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  1. #1
    Bikes hella booty! Saberhead's Avatar
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    Wheel placement on dropouts

    I changed out my chain a bit ago, and my friend who works at our lbs told me that when I change my chain I should place the wheel in the middle of the dropouts, have the chain be slightly longer, and not have it in the front of the dropouts(where it usually is).
    Over time, the more I started skidding, I guess the wheel was progressivly getting closer and closer to the front causing the chain to becomes looser and looser, until it jumped off the chainring yesterday causing me to get into an unpleasant situation. Might I also add, since putting the wheel here, the chain has fallen off 3 times in the last month.

    So, was there any logic to having the wheel placed in the middle of the dropout? It just seems like putting the wheel in the front of the dropout is a better idea since it's moving towards that point anyway, and this prevents the chain falling off. Where do you guys have your wheels placed? Does it make a difference? Maybe we just installed this on really badly..

  2. #2
    Comanche Racing PedallingATX's Avatar
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    mine is at the very back of the dropouts. It makes it easier to take off wheel and i have good chain tension. It really sketched me out at first b/c I thought my wheel was going to fall out of the dropouts or something but 2 good mechanics told me it was fine so I kept it that way. They said that as long as the axle bolt is completely covered by the dropouts that it would be fine.

    If you put your axle too far forward in the dropouts then it's tough to get the chain off in order to remove the wheel and change the tire.
    skinnytire

  3. #3
    Senior Member silsteve's Avatar
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    I personally place the rear axle toward the middle of the drop out as well. Reason being that it'll be a lot easier to get the chain off when you need to change a tire/tube while out on my bike. I never had a problem with the wheel getting loose and the chain falling off though. Maybe you didn't tighten it enough or the teeth on your track nuts are worn and are flat.

  4. #4
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    The wheel moving forward has nothing to do with axle placement in the dropout, and everything to do with the tension you put on the chain and the tightening method you use on the bolts/skewer. How do you go about doing those two things, and what tool do you use to tighten the nuts/skewer?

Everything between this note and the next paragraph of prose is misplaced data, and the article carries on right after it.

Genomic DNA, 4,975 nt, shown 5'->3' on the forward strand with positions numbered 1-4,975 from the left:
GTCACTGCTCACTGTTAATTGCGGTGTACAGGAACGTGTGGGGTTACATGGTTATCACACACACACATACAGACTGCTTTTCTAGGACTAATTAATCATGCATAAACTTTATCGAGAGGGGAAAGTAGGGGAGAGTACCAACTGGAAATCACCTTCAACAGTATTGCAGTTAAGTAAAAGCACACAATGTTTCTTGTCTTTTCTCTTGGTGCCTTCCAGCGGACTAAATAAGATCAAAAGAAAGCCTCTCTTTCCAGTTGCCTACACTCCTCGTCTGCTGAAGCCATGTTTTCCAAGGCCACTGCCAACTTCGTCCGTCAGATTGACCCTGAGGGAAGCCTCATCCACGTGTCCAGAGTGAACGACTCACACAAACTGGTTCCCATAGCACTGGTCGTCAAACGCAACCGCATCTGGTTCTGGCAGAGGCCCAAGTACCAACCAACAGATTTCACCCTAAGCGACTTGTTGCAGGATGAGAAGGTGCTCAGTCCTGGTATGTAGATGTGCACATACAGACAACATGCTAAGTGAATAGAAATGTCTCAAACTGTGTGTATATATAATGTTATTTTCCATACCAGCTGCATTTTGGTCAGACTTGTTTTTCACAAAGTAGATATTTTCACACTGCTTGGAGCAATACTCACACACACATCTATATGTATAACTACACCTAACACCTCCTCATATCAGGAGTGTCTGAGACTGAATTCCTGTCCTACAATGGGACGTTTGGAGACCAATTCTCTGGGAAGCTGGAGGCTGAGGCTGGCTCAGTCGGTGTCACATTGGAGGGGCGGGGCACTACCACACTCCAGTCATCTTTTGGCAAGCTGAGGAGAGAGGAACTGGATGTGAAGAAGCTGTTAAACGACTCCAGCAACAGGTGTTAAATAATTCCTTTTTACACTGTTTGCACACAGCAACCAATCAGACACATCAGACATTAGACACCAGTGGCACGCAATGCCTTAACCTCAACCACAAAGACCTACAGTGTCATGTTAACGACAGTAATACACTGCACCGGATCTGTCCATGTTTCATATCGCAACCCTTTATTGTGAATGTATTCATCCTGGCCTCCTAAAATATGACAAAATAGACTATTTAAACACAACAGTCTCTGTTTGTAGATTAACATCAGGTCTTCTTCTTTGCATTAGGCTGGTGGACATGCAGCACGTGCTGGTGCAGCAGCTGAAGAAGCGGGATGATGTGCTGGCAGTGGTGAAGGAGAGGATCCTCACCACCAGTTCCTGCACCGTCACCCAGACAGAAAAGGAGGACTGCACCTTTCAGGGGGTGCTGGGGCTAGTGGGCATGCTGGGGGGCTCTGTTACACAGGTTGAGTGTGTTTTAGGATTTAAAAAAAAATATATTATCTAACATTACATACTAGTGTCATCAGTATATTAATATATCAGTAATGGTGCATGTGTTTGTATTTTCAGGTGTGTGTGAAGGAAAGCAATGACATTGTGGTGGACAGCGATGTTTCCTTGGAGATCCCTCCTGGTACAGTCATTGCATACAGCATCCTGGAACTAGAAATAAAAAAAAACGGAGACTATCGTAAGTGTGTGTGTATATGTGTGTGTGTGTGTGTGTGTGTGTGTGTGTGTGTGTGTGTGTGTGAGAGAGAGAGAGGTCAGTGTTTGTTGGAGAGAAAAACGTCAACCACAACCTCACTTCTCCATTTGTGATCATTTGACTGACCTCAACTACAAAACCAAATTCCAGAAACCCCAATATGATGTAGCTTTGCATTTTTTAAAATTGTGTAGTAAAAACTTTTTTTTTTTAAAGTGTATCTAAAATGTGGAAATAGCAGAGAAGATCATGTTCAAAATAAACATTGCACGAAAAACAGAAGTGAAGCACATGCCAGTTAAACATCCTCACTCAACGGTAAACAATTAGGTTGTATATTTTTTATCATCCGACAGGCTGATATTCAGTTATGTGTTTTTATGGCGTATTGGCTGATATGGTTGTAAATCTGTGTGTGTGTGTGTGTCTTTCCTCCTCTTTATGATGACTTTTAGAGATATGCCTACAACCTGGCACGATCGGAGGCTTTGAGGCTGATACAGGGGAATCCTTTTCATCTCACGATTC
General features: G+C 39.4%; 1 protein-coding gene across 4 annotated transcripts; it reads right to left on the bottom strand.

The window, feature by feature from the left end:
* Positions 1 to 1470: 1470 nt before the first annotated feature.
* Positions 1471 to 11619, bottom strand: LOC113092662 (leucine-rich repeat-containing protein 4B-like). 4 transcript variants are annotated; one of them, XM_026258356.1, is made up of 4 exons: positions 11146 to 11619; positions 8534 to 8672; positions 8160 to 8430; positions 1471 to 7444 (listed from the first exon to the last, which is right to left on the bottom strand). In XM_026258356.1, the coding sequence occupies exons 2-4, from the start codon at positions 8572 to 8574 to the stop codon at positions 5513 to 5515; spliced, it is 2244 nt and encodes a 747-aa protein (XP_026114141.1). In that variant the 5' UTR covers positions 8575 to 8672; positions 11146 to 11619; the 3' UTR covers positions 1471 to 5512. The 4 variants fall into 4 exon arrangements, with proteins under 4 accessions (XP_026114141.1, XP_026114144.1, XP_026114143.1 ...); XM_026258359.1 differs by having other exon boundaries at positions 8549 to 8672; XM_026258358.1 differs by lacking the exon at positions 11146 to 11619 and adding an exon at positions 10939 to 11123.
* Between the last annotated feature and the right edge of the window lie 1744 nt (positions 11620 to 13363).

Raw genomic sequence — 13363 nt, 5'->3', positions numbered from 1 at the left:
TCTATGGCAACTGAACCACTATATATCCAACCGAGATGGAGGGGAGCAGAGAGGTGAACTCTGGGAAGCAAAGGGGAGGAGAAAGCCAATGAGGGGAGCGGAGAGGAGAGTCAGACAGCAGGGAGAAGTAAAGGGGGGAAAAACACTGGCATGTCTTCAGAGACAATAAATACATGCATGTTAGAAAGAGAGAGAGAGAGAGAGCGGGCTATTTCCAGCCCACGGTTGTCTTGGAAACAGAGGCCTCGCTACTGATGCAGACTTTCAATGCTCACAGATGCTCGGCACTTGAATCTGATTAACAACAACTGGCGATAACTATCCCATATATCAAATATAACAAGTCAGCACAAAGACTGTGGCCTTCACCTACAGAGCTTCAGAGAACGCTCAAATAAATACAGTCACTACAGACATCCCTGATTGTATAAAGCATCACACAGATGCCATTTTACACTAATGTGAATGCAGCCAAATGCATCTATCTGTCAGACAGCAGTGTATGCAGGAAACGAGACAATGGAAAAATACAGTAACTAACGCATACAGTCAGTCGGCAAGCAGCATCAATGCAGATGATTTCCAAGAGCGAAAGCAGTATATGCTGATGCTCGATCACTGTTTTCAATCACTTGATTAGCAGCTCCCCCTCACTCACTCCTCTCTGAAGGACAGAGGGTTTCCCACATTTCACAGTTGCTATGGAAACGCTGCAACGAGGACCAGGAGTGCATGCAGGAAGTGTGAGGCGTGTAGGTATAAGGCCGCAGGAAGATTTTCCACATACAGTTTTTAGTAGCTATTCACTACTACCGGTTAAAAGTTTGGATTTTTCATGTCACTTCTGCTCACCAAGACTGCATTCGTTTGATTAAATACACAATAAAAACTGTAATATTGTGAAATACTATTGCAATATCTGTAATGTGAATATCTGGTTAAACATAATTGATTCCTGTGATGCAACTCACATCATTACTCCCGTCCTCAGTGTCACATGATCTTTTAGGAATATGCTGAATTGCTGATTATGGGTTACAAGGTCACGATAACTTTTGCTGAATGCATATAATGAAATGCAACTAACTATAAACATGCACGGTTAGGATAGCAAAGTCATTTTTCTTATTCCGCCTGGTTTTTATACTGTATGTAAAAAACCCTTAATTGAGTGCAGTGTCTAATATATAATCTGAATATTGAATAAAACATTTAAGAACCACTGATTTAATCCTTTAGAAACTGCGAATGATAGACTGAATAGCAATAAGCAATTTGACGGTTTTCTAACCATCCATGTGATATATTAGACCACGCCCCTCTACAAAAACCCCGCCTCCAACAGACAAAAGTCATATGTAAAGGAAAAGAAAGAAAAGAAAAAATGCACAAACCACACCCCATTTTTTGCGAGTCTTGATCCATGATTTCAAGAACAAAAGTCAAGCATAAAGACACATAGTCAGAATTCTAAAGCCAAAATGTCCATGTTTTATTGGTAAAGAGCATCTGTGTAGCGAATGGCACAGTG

5. #5
    ¡Senor Member! time bandit's Avatar
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    tighten axle nuts harder, tension chain tighter.

    your chain should never derail with some good preventative maintenance.

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    wheelies are easier w/ it in a forward position
    Quote Originally Posted by murdaki11
    i still think you guys who like ride 5+ miles on these bikes are crazy

  7. #7
    Bikes hella booty! Saberhead's Avatar
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    I think installing it badly might have been the culprit, and it makes sense that skidding loosened it. I had him retighten everything after I was done just to make sure I tightened the bolts enough, its just annoying how its happened so much.

    So basically, it doesnt matter where you put the wheel in regards to placement in the dropouts, its all about chain tension and tightening bolts better?

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    skidding has nothing to do w/ anything..you put way more pulling force on the axle when you crank down hard
    Quote Originally Posted by murdaki11
    i still think you guys who like ride 5+ miles on these bikes are crazy

  9. #9
    Senior Member steveymcdubs's Avatar
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    When I first got my bike, one afternoon of riding over curbs made by rear wheel tilt to the right by about 10 degrees. I readjusted it and tightened the f out of the bolts, and it hasn't budged. I'd put the wheel anywhere between the end and the middle of the dropouts to, like people said, make it easier to get the chain off. But yeah, your problem is probably just a bolt that's not tight enough.

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    Successful alcoholic krusty's Avatar
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    As mentioned, as long as the axle nuts bite completely into the ends, you're fine. It doesn't take much forward movement to walk the chain off the chainring with a simple rotation, btw. You don't need to be able to lift the whole thing off at once. Positioning in the back half of the slot is OK if you never plan to change cogs to a smaller one later in the season.

    That being said, it's not always possible to position it exactly where you want. Sometimes, the combination of front ring and cog make for a situation where you just have to accept what you get.

  11. #11
    Senior Member adaminlc's Avatar
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    Sounds like someone needs a good wrench and a tensioner.
    I like fat tires and I cannot lie...

  12. #12
    Bikes hella booty! Saberhead's Avatar
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    Quote Originally Posted by adaminlc View Post